This homemade pastina in broth recipe, known as millefanti in brodo in Italian, is a traditional way to make an Italian comfort food classic. It’s also the healthiest and most nutritious version of a dish often referred to as ‘Italian penicillin’. Perfect for kids, invalids or just when you’re feeling under the weather. Plus, so much more flavourful than using dried pasta and ready-made broth!
Homemade pastina has been around for centuries.
Italians have long been adding tiny pasta pieces to broth and soup. Centuries before you could buy boxes of tiny dried pasta stars, seeds or letters of the alphabet, soup pasta was made by hand by either grating or crumbling pasta dough. Even today, you can find homemade pastina on the table in Italian homes.
Of course, there are many different types of the homemade soup pasta we call pastina. Some used to be made with just hard wheat flour and water, particularly in the South of Italy. These were more common in the kitchens of the peasants and rural folk.
Other types of pastina were more luxurious and had eggs and cheese in the dough. These types were more often found on the tables of the rich or made for special occasions like weddings. Nowadays, homemade pastina with eggs and cheese is more popular than the plain flour and water version.
The egg and cheese pastina in this recipe comes from Basilicata and Puglia. You can find it referred to by different names, but the most well-known are millefanti (or milaffanti), semola battuta, bilbanti or triddhi. The word millefanti comes from the Greek ‘milefatos’, meaning minced or ground. Versions of millefanti are also made in Sicily and Naples.
How to make homemade pastina.
To make millefanti you will need semolina flour (semola), eggs, parsley and grated Parmigiano. You can mix the ingredients together the old-fashioned way by mounding the flour on a pastry board and then creating a ‘well’ in the middle where you put the cheese, chopped parsley and eggs.
Then mix everything together first using a fork and then your hands. Then, create crumbles of dough by rubbing pieces of dough with your fingers, like you would for apple crumble.
I prefer to use a bowl for this process. So, I put the flour, eggs, parsley and cheese in a large bowl. I mixed it all together gently using a fork and then made the ‘crumbles’ with my hands. The pieces of this homemade pastina need to be a soft but not wet. They also aren’t uniform in size and shape. That’s actually impossible to achieve.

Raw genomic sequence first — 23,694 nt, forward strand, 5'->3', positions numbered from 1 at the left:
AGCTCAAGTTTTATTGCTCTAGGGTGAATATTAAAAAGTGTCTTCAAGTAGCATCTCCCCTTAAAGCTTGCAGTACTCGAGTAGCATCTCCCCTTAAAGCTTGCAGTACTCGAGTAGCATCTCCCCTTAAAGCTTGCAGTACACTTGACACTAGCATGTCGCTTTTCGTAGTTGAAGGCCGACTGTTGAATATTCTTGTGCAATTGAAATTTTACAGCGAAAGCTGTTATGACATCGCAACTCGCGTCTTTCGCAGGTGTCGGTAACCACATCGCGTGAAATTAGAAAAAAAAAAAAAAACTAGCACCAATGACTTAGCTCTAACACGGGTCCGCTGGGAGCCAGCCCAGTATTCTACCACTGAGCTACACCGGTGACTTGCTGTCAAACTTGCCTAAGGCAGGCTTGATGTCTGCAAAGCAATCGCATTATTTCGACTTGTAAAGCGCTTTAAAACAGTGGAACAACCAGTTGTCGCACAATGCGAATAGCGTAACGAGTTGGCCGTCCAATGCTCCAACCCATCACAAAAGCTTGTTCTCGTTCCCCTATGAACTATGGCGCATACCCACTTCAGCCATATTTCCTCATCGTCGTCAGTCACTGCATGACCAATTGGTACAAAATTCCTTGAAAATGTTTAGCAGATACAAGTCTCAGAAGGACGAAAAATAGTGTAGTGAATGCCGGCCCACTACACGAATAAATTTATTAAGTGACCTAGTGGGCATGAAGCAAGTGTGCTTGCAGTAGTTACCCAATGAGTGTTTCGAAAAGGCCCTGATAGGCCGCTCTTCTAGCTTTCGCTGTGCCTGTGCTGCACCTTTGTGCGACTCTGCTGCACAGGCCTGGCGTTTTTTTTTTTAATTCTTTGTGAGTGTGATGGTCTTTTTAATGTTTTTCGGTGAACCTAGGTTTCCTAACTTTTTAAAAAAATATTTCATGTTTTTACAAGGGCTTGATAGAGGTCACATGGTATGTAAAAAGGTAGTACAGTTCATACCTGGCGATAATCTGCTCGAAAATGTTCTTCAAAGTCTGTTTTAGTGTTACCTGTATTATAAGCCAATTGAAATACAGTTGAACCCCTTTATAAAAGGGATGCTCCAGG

Once the pastina dough pieces are ready, spread them out on a lightly floured surface to dry. You can actually make this pastina the day before using it.
How to make the beef broth.
I decided to serve my pastina in a beef broth made with onion, carrot, celery, cherry tomatoes, bay leaves, beef joint bones and bone-in beef shank cross cuts. I like these cross cuts with the bone because they usually have marrow, which adds so much flavour and nutrients to the broth.
After preparing all the broth ingredients, I put them in a large pot, added water and salt and simmered it for about 2.5 hours! I added more water after about 2 hours as the liquid had reduced a lot and I skimmed off some of the fat that rose to the surface.
Once the broth was ready, I filtered off the liquid, set aside the bones, meat and carrots and discarded the rest of the vegetables. I then filtered the liquid again once it had cooled using a cheesecloth. As the broth cools more fat will appear on the surface.
Should you filter beef broth?
How much you filter your broth depends on the cut of meat you used, how much fat congeals on the surface and personal taste. If your meat was quite lean and you don’t mind a little fat then just filter it once using a strainer to separate the solids from the liquid. The fat will melt when you reheat the broth.
However, if you want your broth to be more like a consommé, then it’s a good idea to filter it a couple of times. Real consommé has egg whites in it, which help the solids to congeal at the surface. Obviously, broth doesn’t have egg whites and needs to be filtered well to reduce the fat and make it clearer.
How to serve this homemade pastina in broth.
You can serve this homemade pastina in broth 2 ways, with clear broth or with meat and carrots in the broth as well. I did both as I had enough for 2 separate meals. My husband preferred it with the beef and carrots. I liked it without. The beef and carrots can also be used in another dish such as a cottage pie. My dog got the bones!
Whichever way you decide to serve this dish, you will first have to reheat the broth until it starts to boil and then add the millefanti to it. Cook the pasta for 6-8 minutes.
Next, either serve the pastina and broth as is or cut the carrots into smaller pieces, shred the beef and add them to the pasta and broth so they reheat. Serve immediately with some grated Parmigiano and chopped parsley if required.
Other types of broth for homemade pastina.
If you prefer, you can serve this homemade pastina with a vegetable or chicken broth. The latter is actually the most traditional way and vegetable broth is the easiest to make.
Can this pastina recipe be vegetarian?